With regard to securing a firm water supply to the City, after battling for over a year with regard to the appropriate approach to technical analysis and information, the parties were able to agree on a hydrologic model for the Kiamichi Basin. Based on that model, conditions were negotiated which allow the City to store, release and appropriate water from the Kiamichi Basin while at the same time protecting lake levels in Sardis Lake, and divert water from the Kiamichi River with a 50 cfs bypass requirement. Sardis Lake is an important recreational amenity to both the State and the Nations and has important traditional and cultural significance for the Choctaw Nation. Similarly, the Kiamichi River itself is an important amenity in southeastern Oklahoma to both the State and the Nations and the home to an endangered mussel. Establishing flow requirements in the stream relating to the City’s appropriation allowed protection of these mutual interests while at the same time addressed federal issues relating to endangered species.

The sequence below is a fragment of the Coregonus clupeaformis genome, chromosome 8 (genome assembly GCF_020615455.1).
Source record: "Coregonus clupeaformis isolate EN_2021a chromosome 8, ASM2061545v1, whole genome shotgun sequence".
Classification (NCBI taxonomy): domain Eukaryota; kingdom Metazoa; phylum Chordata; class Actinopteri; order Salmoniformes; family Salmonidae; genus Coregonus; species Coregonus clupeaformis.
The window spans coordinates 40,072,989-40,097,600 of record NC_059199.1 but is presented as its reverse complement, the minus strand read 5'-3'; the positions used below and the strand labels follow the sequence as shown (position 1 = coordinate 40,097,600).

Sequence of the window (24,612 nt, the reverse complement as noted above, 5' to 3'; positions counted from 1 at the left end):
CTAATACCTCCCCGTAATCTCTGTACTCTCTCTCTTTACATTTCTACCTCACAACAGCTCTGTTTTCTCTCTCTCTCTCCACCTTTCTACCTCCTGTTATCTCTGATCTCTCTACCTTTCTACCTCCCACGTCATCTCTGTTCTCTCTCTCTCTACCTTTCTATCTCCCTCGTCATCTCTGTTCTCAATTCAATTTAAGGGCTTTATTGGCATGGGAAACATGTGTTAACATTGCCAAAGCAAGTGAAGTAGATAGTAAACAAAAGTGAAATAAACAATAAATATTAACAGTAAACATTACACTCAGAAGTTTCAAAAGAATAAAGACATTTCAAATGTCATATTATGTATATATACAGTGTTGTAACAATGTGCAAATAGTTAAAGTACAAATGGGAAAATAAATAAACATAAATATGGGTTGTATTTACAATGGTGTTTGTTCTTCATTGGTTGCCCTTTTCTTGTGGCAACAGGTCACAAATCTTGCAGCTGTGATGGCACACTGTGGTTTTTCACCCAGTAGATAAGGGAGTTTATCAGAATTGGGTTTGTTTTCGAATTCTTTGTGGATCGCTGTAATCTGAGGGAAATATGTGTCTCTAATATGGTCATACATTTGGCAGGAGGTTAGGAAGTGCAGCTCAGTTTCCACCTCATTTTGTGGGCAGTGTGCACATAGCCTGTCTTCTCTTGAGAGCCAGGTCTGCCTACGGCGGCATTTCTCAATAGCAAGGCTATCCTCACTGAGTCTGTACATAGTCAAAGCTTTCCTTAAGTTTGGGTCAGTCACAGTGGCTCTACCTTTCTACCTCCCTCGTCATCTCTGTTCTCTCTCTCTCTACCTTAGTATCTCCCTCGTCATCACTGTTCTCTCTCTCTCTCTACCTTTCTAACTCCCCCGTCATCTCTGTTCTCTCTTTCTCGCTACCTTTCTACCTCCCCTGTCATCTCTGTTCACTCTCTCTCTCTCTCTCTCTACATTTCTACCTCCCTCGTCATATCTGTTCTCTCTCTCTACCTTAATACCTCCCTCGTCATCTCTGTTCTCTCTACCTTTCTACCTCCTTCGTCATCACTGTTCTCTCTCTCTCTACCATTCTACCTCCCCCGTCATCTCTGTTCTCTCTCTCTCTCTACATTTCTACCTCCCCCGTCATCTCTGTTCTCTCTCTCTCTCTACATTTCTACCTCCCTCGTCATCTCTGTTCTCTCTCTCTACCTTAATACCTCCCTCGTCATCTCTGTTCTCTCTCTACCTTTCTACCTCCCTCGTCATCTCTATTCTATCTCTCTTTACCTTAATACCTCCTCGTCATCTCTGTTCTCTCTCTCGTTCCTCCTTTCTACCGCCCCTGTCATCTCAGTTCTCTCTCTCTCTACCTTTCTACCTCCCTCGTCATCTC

With regard to the Nations’ regulatory claims, the State remains the regulator of the water resources of southeastern Oklahoma. However, the Settlement Area is divided into different categories of hydrologic basins which reflect different amenities to be protected within those areas. Based on these classifications, the Nations have a role in the context of large out-of-basin or out-of-Settlement Area transfers through a Technical Committee which works with the OWRB to ensure evaluation of such transfers through an “adequate hydrologic model.”